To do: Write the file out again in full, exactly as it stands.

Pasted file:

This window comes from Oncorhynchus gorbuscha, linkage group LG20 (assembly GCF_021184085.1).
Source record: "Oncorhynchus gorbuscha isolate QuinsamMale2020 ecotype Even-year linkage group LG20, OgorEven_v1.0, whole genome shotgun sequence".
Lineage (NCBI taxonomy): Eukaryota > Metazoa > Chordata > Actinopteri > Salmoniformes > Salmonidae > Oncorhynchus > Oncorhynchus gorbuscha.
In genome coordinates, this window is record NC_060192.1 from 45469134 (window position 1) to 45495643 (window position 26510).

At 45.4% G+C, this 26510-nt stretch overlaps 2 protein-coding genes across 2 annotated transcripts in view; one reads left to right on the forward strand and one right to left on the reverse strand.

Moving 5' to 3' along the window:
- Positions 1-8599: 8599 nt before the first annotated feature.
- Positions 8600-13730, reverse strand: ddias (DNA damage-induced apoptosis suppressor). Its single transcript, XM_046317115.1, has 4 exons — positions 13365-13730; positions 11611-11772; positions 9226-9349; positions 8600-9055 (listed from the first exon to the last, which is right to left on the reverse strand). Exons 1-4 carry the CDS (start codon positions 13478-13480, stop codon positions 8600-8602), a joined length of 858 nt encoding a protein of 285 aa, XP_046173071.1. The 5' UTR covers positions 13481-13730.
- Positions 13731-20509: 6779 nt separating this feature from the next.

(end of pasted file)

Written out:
This window comes from Oncorhynchus gorbuscha, linkage group LG20 (assembly GCF_021184085.1).
Source record: "Oncorhynchus gorbuscha isolate QuinsamMale2020 ecotype Even-year linkage group LG20, OgorEven_v1.0, whole genome shotgun sequence".
Lineage (NCBI taxonomy): Eukaryota > Metazoa > Chordata > Actinopteri > Salmoniformes > Salmonidae > Oncorhynchus > Oncorhynchus gorbuscha.
In genome coordinates, this window is record NC_060192.1 from 45469134 (window position 1) to 45495643 (window position 26510).

At 45.4% G+C, this 26510-nt stretch overlaps 2 protein-coding genes across 2 annotated transcripts in view; one reads left to right on the forward strand and one right to left on the reverse strand.

Moving 5' to 3' along the window:
- Positions 1-8599: 8599 nt before the first annotated feature.
- Positions 8600-13730, reverse strand: ddias (DNA damage-induced apoptosis suppressor). Its single transcript, XM_046317115.1, has 4 exons — positions 13365-13730; positions 11611-11772; positions 9226-9349; positions 8600-9055 (listed from the first exon to the last, which is right to left on the reverse strand). Exons 1-4 carry the CDS (start codon positions 13478-13480, stop codon positions 8600-8602), a joined length of 858 nt encoding a protein of 285 aa, XP_046173071.1. The 5' UTR covers positions 13481-13730.
- Positions 13731-20509: 6779 nt separating this feature from the next.